A live, and rather lengthy, gameplay demonstration of the Elder Scrolls Online has been boasted at the popular gaming exposition event, QuakeCon, alongside screenshots of characters, enemies and environments.
Calling upon thousands of gamers, spread across the globe, QuakeCon also doubles as the largest, free LAN party in North American, where video game enthusiasts can engage in competitive gaming tournaments. The event, which is hosted by ZeniMax Media, also enables a number of its subsidiary game studios to showcase an array of games, as well as novel technologies and industry expertise.
During one of the event’s myriad of showcasings, Bethesda Softworks brandished its hotly anticipated massively multiplayer online role-playing game (MMORPG), Elder Scrolls Online. Although successive incarnations of the franchise have been distributed over the years (starting way back, in 1994), this is the first time the universe is to be crafted into an online, multiplayer experience, with the same level of ambition behind its single-player predecessors.
The latest footage of the game, captured by IGN, provides one of the most informative looks at the product, albeit unreleased. The livestream images demonstrated further details of the combat mechanics, enemy types, character class systems (and their corresponding customization), the interaction between various characters and even horse-riding sections.
Creative Director, Paul Sage, described some of the features that many existing Elder Scrolls fans will already be familiar, including dynamic skill trees, exploration-based points of interest, the fast-travel system and the scope and flexibility of assigned objectives. Interestingly, Sage explained how the discovery of in-game books would reward players with the ability to adjust different skillsets. Later on during the demo, with regard to enemy AI dynamics, Sage discussed the “pack behavior”, whereby some enemies would conservatively reframe from attack, alternatively opting to judge the strength of their opposition by watching to see how battles play out.
The Elder Scrolls has recently been pushed back, from its original 2013 release, and is expected to submerge from the depths of development by Spring 2014. At the end of the livestream, Sage encouraged viewers of the event to sign up to the closed beta.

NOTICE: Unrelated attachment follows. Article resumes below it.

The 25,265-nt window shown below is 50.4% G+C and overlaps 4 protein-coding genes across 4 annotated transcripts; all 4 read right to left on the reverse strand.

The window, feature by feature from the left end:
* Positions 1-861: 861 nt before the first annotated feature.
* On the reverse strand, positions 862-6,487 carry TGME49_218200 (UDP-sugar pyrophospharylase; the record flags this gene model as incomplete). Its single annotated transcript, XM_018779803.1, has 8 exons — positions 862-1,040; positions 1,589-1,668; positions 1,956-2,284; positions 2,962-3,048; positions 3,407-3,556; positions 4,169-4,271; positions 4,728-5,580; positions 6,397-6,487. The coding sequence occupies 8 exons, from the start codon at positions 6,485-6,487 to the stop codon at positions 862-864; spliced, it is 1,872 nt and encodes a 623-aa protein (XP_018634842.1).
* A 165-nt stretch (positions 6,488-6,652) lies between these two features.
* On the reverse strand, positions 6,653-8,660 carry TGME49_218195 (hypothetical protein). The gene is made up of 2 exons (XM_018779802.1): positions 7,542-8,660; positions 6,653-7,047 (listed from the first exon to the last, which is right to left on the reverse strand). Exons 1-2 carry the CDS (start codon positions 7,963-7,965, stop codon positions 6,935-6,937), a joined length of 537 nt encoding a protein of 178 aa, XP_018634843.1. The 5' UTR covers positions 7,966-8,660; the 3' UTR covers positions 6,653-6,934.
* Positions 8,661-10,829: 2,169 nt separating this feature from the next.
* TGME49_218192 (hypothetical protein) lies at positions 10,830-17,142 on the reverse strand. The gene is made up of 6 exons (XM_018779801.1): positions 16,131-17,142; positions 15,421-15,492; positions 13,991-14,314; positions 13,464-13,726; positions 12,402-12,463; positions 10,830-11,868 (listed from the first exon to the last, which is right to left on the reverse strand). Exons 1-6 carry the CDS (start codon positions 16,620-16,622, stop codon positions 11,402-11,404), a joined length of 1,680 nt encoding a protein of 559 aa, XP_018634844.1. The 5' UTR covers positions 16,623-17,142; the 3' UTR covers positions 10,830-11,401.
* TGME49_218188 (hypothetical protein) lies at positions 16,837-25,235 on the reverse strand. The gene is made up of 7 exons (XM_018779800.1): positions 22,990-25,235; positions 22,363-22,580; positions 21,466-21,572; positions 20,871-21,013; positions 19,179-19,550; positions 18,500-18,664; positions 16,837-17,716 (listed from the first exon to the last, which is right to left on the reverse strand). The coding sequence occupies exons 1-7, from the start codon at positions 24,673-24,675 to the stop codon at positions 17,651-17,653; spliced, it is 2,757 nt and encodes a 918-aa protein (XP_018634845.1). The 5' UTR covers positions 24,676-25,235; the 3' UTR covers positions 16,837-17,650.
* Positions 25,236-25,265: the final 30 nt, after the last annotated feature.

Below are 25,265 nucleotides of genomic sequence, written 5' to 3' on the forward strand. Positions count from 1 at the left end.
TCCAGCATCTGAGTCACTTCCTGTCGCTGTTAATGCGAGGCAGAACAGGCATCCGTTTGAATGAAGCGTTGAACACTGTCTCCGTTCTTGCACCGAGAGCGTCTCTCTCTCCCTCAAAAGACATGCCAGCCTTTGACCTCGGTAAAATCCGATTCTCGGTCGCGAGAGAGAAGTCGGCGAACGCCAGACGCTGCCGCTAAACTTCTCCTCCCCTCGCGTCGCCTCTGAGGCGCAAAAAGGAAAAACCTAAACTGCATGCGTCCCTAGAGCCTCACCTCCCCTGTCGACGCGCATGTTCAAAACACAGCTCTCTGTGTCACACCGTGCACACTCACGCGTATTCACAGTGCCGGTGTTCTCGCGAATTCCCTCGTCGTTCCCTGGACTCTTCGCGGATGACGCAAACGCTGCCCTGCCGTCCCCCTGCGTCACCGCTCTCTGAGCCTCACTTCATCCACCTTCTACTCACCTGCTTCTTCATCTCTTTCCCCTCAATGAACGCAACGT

However, the absence of the next installment of Doom, id Software’s brainchild, at the event has resulted in much wailing and gnashing of teeth. Head honcho of id, John Carmack, who’s company was involved in a merger with Zenimax (dated, June 24 of 2009) was asked about the title’s development. “I actually asked about whether I could say anything related to the development, and the answer was, no, I couldn’t”.
Many industry experts express grave concerns over the future of id Software, whose last blockbuster title, Rage, failed to impress customers, and critics alike. Rage was marred with significant performance issues across the board, with texture popping, tearing and frame rate problems becoming particular bugbears; to boot, the game’s uninspired racing sections, derivative premise and linearity were all additional points of criticism. Further grounds for uncertainty were nurtured, almost two years ago, when ZeniMax Media stepped in, forcing id Software to restart Doom 4’s development cycle, despite the fact that it had been in development for over five years. Embarrassingly, ZeniMax cited quality issues, as the foundation for their decision:
“An earlier version of Doom 4 did not exhibit the quality and excitement that Id and Bethesda intend to deliver and that Doom fans worldwide expect. As a result, id refocused its efforts on a new version of Doom 4 that promises to meet the very high expectations everyone has for this game and this franchise.”
This announcement was following by a series of disgruntled insider sources, assigned to the project, who opted to air their discontent at the development’s management:
“[Id was] never even close to a shipped product… A half dozen mediocre levels was the most [Id] had to show,” argued one source.
“It’s not going well,” stated another project worker. “Poor management, poor organization… [Id] just couldn’t nail down design… It’s just a mess.”
It’s unfortunate to see yet another absence of id Software’s works, despite the company having been instrumental in QuakeCon’s original inception and organization. None-the-less, it’s great to see the Elder Scrolls franchise progressing so well and, after the phenomenal acclaim of their previous title, Skyrim, let’s hope they can achieve the same level of commercial and critical success.
Written By: James Fenner